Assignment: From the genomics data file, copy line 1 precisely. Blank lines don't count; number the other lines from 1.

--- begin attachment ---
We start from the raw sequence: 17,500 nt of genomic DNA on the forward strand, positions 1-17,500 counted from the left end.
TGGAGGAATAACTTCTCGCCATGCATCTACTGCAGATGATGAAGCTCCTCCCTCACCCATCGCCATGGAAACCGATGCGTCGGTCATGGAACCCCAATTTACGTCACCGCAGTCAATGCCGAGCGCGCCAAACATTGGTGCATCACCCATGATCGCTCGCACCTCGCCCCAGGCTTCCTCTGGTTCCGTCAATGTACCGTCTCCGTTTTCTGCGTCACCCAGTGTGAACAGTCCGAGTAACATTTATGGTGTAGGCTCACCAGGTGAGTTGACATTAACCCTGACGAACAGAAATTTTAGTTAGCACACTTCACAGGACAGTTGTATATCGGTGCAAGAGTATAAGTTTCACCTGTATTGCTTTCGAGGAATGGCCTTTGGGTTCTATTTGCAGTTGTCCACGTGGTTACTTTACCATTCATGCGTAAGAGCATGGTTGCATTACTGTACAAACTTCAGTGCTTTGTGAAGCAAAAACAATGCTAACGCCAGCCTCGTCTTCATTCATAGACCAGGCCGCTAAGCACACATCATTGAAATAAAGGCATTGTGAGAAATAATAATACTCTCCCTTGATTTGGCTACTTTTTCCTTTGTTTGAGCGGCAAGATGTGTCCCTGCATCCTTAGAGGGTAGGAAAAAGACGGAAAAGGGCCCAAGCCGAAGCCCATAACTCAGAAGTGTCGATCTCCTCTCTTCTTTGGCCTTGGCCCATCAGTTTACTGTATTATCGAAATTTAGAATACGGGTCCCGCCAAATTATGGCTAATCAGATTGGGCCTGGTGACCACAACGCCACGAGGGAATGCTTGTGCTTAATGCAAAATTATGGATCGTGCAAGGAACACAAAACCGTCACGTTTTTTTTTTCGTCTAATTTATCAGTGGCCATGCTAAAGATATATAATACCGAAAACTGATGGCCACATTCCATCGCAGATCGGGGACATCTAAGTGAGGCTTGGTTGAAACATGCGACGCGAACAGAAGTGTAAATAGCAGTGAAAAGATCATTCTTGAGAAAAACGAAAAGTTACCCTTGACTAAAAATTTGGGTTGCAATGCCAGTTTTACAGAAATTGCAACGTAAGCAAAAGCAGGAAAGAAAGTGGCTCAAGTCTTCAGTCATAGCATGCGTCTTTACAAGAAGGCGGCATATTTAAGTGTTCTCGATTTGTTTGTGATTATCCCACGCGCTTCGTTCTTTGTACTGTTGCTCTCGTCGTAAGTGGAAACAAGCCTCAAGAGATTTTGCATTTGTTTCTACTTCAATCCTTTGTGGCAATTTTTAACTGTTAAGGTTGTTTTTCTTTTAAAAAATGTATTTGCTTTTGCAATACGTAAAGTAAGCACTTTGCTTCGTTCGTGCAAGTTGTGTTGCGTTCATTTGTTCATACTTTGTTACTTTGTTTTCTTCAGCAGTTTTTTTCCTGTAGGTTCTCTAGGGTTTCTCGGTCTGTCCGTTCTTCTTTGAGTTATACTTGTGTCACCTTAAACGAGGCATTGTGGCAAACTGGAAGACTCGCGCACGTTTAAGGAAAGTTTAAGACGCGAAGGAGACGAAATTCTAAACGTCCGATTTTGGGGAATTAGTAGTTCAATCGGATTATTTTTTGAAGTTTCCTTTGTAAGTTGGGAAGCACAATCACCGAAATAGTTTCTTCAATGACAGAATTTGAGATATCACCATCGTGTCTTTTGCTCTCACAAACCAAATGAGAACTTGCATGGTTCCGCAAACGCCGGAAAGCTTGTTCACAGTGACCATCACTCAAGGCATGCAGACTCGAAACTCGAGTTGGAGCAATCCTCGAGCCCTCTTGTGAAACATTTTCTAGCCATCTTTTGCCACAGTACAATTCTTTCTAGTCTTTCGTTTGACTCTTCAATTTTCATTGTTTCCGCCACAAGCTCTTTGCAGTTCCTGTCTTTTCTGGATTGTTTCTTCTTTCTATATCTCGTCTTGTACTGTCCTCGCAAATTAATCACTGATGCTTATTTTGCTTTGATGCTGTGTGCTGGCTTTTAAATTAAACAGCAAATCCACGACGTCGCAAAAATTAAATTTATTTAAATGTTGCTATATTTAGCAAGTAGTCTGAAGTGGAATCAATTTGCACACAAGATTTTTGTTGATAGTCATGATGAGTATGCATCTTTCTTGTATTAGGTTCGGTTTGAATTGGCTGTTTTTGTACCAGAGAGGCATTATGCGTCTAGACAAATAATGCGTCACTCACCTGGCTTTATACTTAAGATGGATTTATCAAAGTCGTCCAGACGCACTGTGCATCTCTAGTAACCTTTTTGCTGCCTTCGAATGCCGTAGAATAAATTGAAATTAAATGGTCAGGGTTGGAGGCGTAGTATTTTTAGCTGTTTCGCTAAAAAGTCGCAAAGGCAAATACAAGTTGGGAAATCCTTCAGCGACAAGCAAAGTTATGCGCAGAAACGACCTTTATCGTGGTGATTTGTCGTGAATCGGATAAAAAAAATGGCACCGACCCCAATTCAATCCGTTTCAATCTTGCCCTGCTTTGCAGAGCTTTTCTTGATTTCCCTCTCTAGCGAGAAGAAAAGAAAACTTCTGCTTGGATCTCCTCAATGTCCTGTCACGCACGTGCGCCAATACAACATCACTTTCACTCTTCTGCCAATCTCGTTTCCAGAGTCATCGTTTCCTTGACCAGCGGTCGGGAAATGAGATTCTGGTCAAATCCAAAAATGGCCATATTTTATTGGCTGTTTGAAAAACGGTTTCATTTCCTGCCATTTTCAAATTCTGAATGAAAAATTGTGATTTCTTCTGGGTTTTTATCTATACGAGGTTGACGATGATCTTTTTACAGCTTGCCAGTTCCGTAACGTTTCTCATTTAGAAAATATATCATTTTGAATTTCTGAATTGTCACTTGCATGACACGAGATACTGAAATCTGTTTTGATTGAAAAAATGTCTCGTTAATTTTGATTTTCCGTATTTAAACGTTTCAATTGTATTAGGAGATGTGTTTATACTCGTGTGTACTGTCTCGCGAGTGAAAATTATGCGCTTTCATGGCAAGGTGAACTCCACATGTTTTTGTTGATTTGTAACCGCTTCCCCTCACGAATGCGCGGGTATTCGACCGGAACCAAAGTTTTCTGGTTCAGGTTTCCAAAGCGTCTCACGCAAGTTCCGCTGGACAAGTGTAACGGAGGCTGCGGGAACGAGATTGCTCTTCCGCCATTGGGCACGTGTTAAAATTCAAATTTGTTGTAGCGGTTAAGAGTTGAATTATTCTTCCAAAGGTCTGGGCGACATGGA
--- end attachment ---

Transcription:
We start from the raw sequence: 17,500 nt of genomic DNA on the forward strand, positions 1-17,500 counted from the left end.